One such device, intended for sorting a flow of articles randomly located across a wide path, is described in U.S. Pat. No. 3,872,306 (Palmer). In this patent, ionizing radiation is used to identify and separate dirt clods and stones from potatoes as the potatoes are harvested. This device operates on the absorbancy characteristics of articles within the article stream. Another device for sorting such a stream of articles is described in U.S. Pat. No. 3,179,247 (Hutter), in which the separation of rock salt from other matter is accomplished on the basis of differences in translucency. Neither of these devices are appropriate in the context of in-field product sorting based upon color criteria since neither includes any bichromatic color sensing elements. Further, the Palmer patent does not utilize a ratio signal to classify product. U.S. Pat. No. 3,901,388 (Kelly), is a further example of prior art sorting apparatus which does not utilize a ratio signal to classify articles to be sorted.

In most of the prior art sorting machines which provide a multichannel sorting capability, usually the circuitry for performing the viewing, classifying and ejecting is redundantly provided for each channel. Thus, each channel has associated with it all the necessary components to perform the recited functions. This redundancy unnecessarily increases the cost of these sorting machines.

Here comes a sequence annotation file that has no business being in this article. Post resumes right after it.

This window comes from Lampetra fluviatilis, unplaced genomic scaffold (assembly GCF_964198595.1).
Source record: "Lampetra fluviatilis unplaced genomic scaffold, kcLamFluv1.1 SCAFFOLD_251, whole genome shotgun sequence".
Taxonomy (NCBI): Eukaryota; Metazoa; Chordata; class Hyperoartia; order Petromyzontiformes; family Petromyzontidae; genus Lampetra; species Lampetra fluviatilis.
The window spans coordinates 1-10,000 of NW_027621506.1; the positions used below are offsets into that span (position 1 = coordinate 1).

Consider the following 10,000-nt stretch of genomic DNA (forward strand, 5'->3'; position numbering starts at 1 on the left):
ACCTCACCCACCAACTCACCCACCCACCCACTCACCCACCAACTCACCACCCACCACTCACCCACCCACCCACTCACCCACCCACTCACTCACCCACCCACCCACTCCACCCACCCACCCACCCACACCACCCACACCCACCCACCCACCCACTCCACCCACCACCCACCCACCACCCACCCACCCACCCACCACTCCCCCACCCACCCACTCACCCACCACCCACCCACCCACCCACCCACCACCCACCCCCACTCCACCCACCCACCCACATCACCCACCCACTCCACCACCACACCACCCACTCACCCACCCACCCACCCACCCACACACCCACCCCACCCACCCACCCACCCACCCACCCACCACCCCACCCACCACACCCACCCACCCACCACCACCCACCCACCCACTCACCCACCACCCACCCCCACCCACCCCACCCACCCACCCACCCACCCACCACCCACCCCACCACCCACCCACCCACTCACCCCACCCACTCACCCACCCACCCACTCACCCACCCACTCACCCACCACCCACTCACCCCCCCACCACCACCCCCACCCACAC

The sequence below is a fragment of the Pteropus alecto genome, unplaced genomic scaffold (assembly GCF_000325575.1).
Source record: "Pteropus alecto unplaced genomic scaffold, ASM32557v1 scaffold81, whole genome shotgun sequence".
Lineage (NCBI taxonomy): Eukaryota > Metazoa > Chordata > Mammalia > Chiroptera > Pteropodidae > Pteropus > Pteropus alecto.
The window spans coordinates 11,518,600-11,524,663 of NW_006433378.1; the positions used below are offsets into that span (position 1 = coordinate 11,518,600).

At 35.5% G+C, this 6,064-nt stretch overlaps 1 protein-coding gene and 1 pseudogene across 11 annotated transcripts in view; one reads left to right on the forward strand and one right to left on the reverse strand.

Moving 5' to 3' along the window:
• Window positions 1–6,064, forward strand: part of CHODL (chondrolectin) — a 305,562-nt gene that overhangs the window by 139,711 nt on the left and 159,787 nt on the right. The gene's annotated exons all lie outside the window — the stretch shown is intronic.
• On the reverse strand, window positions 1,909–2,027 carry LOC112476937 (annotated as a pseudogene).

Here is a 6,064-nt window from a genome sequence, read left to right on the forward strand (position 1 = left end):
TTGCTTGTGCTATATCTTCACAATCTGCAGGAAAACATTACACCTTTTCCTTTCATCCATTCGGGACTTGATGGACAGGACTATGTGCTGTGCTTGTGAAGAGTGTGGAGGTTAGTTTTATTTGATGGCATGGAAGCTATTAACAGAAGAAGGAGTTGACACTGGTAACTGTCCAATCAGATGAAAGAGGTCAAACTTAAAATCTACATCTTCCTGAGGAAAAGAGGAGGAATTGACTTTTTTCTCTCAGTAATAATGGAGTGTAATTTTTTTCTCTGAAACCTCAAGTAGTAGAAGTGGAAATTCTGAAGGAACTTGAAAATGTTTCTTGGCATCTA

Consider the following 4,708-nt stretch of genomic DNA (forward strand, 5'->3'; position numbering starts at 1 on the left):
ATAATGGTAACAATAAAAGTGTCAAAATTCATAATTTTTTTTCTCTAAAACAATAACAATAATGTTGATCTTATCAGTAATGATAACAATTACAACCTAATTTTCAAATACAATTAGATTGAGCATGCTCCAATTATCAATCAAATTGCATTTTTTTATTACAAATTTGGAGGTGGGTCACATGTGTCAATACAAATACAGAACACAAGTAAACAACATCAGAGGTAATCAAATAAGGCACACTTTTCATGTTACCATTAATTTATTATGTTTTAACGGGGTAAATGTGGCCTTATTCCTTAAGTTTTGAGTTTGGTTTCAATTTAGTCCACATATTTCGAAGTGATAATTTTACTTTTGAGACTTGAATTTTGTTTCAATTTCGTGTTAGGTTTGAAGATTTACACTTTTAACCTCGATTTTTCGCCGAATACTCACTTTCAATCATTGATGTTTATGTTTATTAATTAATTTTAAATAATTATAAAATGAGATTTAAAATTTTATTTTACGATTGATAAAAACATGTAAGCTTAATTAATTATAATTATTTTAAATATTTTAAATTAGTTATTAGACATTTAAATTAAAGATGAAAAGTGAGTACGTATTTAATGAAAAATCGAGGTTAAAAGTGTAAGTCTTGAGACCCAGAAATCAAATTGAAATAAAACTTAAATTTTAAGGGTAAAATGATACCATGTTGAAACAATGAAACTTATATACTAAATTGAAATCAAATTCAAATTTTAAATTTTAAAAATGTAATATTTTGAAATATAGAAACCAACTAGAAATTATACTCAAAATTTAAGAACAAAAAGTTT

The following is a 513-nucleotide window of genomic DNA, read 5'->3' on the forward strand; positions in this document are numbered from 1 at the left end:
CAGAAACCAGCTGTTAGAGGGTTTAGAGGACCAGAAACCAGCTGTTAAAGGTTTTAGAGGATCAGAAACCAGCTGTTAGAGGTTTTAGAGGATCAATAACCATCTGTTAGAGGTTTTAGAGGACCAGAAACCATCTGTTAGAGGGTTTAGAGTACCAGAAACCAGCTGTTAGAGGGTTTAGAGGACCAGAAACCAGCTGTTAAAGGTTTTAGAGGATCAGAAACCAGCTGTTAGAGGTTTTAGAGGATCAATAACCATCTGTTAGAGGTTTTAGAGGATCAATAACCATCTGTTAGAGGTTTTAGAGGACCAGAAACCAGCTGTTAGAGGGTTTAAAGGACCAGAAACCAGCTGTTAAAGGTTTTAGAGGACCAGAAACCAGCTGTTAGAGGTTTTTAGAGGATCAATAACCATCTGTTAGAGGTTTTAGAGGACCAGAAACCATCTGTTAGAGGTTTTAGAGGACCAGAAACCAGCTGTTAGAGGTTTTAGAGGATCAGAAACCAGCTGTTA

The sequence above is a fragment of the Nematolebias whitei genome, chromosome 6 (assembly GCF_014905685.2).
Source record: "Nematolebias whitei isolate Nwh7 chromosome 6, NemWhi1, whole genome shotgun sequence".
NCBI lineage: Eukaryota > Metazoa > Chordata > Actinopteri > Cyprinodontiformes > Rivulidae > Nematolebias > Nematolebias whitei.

It would therefore be advantageous to provide a sorting apparatus to sort articles randomly disposed in an article stream with a reduced number of circuit components. Further, it is advantageous to provide a sorting apparatus with a foreign object reject capability operable to eject foreign objects from the article stream. It is also advantageous to provide a sorting apparatus which includes an enabling mechanism to actuate the color and foreign object reject system only in the event that an article (the foreign object) has, in fact, passed the appropriate field of view.